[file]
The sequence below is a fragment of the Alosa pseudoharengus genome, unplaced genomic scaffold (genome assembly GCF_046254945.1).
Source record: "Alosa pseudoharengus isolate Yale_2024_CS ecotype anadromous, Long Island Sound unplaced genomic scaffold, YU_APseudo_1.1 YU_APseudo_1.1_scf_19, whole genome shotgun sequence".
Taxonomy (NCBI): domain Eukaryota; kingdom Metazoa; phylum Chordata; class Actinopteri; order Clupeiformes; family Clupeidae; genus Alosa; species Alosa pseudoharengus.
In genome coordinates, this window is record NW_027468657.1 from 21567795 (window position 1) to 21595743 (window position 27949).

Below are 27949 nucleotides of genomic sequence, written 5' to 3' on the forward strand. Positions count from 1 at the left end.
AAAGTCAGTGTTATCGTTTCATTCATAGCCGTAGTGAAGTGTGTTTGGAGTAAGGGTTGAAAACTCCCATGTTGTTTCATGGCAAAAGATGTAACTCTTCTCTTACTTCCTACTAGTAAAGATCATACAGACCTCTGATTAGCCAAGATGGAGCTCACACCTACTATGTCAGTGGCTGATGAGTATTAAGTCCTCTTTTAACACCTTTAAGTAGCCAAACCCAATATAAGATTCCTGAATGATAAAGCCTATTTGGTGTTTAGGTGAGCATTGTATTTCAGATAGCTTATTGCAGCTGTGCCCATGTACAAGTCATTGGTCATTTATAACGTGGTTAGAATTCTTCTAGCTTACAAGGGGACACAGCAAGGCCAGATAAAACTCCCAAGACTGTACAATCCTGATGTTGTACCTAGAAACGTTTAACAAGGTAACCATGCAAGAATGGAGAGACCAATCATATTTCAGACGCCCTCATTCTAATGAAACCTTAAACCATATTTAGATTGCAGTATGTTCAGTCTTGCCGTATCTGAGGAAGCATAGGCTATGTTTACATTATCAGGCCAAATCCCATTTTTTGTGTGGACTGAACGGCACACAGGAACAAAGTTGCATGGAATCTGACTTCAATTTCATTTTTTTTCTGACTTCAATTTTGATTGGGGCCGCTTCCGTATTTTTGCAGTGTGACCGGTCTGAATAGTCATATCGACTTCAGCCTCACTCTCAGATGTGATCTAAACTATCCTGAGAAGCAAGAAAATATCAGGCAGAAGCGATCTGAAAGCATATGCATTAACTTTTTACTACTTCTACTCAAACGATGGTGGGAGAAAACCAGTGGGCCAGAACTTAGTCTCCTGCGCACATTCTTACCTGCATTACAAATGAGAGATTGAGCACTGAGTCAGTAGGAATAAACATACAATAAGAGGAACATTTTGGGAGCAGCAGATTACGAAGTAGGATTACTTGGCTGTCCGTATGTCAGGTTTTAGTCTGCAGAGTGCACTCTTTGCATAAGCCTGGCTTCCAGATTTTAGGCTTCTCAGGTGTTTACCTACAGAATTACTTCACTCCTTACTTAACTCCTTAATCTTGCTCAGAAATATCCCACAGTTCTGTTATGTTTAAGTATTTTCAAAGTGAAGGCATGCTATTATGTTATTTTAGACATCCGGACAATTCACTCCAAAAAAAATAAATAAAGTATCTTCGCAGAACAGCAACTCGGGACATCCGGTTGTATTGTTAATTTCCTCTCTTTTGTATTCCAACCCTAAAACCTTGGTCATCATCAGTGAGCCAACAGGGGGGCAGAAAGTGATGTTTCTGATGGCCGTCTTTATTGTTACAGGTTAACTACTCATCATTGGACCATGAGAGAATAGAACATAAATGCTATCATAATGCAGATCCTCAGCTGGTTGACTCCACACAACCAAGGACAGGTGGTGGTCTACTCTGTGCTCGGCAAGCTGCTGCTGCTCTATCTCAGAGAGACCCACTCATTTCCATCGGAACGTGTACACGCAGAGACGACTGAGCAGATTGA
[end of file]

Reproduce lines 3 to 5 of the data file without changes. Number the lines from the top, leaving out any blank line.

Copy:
Taxonomy (NCBI): domain Eukaryota; kingdom Metazoa; phylum Chordata; class Actinopteri; order Clupeiformes; family Clupeidae; genus Alosa; species Alosa pseudoharengus.
In genome coordinates, this window is record NW_027468657.1 from 21567795 (window position 1) to 21595743 (window position 27949).

Below are 27949 nucleotides of genomic sequence, written 5' to 3' on the forward strand. Positions count from 1 at the left end.